We are heading for Satara today but decide to first go down the Salietjie Road (S30) next to the Sabie River. First out the gate at 4.30am, we first coffee on the high-level bridge over the river before beginning a slow dawdle. Everything is right today – the weather calm and still, no other cars and a beautiful Kruger road. But after three hours we come up with absolutely nothing and I do not even lift my camera. There was a time when one was almost guaranteed to see cats along the Salietjie road but for the past few years we have seen nothing at all. Very strange.
Returning up the main tarred road (H4-1) we come across the familiar sight of ellies blocking the traffic. We rapidly pack up at camp and by 8.30am we have the caravan in tow and are heading northward for Satara (H1-2). Again, there it is a very pre-frontal heat today. We stop at Tshokwane for refreshments. Thereafter the countryside gets more and more dry as we travel northwards.
We stop at Nkaya Pan which still has quite a lot of water in it – and a herd of ellies keeping cool. Between the Nwanetsi tarred road (H4) and the Nwanetsi River we come across the first piece of burnt veld and we note a very interesting spectacle. At a distance what appears to be plumes of black smoke turns out to be strong whirlwinds sucking up the blackened ash hundreds of meters into the sky. On such a hot day the intense heat of the blackened ground is so great as to cause this unusual feature.
Arriving in a very dry Satara, we fail to find any heavy shade and must make do setting up camp under a straggly tree. But the air con is soon working to keep us comfortable.
It becomes quickly apparent that I have a major problem. Earlier this year I complained bitterly to the authorities about the lack of internet at Satara. This is the second biggest camp in the flagship Sanparks tourist attraction of the country and they can’t even provide internet. Unbelievable. At present I am dealing with the matter of our forthcoming move to Simbithi and it is vital that I have Internet access. So there is nothing to be done but to pack up tomorrow and go back to Skukuza. So infuriating but typical of the incompetent indifference Kruger Park’s management. And no amount of complaining helps. Having experienced the immaculate Cape Parks a few months ago then I find it scandalous that the world famous Kruger can be so badly run.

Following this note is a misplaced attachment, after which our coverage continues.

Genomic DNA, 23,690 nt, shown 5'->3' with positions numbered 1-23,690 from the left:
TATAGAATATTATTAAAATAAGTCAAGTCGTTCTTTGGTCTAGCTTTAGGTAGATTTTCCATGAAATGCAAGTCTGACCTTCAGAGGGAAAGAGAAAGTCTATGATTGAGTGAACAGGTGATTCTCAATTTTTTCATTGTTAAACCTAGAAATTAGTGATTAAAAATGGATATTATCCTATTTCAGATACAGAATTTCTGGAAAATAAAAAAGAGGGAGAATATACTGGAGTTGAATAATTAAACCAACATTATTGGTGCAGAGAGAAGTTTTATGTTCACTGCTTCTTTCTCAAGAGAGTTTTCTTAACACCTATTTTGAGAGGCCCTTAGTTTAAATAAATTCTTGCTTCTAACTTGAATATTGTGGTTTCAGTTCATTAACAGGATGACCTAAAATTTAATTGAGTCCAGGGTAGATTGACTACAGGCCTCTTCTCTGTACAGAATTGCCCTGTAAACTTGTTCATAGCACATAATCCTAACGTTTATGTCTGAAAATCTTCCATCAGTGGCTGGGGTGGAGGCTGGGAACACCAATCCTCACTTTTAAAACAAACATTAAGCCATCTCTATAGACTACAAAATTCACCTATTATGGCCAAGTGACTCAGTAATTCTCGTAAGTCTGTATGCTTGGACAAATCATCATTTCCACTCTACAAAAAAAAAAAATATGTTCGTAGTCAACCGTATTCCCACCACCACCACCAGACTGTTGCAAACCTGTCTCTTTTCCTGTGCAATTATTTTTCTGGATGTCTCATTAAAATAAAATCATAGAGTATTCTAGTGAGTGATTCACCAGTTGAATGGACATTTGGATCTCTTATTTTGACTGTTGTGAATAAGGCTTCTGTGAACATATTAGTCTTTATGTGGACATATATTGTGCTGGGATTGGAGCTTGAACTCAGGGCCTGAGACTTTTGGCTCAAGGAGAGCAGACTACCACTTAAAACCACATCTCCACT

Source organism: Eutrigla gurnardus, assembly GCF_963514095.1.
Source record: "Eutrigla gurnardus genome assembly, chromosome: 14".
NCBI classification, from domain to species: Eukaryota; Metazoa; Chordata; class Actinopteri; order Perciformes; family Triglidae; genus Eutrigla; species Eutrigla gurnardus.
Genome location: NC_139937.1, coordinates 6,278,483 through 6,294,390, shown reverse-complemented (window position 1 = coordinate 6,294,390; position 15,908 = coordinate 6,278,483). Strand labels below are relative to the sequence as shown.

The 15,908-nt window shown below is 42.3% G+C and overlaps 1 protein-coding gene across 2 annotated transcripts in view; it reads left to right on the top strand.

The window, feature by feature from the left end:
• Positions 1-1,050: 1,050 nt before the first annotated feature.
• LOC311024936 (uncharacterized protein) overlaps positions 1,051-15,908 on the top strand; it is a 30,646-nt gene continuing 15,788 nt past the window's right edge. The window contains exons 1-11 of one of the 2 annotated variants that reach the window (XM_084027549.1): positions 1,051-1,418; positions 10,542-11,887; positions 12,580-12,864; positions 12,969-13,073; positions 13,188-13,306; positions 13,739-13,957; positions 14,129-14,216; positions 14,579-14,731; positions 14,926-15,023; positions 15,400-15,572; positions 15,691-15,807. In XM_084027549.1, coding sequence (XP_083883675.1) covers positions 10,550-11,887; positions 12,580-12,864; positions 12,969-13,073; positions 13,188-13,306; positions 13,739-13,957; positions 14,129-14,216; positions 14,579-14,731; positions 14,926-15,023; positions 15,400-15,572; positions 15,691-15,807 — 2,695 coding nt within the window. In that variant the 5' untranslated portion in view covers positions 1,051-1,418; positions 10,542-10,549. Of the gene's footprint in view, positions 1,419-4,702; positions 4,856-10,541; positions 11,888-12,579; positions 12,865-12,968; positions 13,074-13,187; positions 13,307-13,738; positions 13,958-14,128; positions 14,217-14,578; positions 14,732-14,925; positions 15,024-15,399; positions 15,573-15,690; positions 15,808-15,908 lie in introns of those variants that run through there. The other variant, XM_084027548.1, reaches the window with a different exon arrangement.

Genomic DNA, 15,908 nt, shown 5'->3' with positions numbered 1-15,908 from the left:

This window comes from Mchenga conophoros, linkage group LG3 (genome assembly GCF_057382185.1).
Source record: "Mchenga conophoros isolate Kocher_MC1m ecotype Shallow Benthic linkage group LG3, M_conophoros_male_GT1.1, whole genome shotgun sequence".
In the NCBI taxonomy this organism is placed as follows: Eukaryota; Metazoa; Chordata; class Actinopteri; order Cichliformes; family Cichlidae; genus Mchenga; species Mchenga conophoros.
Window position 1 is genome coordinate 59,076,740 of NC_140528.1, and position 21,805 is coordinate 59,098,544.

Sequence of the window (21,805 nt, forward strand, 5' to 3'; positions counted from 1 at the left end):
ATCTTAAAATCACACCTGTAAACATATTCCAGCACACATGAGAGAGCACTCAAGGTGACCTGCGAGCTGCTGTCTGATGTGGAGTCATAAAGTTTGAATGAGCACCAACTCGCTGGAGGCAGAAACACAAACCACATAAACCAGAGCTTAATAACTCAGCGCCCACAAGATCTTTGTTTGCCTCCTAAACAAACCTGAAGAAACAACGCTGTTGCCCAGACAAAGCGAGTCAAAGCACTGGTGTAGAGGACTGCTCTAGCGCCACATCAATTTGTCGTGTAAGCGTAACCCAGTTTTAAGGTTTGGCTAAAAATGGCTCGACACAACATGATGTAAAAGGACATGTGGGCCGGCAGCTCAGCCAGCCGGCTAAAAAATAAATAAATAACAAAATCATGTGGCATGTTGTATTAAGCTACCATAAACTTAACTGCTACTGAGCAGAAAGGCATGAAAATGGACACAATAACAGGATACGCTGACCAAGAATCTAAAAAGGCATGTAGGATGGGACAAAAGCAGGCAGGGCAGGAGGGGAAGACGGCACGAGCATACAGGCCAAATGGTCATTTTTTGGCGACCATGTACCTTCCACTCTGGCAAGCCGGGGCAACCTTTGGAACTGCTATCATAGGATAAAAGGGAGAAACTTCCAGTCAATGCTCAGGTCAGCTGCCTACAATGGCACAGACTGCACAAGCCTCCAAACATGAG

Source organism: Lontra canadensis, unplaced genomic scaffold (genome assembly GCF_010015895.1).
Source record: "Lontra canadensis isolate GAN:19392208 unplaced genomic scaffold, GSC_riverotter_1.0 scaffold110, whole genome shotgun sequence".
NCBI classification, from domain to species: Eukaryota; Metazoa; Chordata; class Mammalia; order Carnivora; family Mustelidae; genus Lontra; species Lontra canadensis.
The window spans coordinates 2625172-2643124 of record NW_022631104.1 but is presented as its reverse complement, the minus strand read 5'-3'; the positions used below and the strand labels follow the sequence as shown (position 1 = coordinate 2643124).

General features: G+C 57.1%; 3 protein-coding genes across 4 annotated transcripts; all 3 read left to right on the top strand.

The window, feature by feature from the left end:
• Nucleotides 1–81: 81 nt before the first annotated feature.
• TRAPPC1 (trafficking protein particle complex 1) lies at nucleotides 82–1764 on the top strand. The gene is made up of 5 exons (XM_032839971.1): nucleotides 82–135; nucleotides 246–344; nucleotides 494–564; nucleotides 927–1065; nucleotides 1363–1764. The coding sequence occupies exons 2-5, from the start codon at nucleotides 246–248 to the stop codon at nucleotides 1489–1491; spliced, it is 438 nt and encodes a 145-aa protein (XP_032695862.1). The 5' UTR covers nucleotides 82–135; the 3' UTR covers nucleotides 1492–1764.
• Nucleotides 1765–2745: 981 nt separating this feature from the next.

After a swim to cool off, we drive out to Nsemani Dam (H7). The most interesting sight was a Black-Shouldered Kite perched with a mouse in its talons. After a while its mate joins it.
Mugg & Bean at Satara has been closed down because the affirmative franchisee was not paying his staff and soon ran place into the ground. (We were here earlier in the year when this happened). After the day’s exertions, we venture to what remains of the restaurant and in the murky darkness of the veranda we find a table and a shabby waitress. There are three items on the menu. Pap and Wors, Potjie and Rooster something or other. Defeated, we return to campsite and Renette comes up with a tasty supper instead. Where oh where is “Oom Dirk” from Karoo National who ran that Park so well? It’s all about management and when appointments are made for reasons other than ability, then the wheels fall off.
A cool south wind comes up through in the night and I hope we get some rain.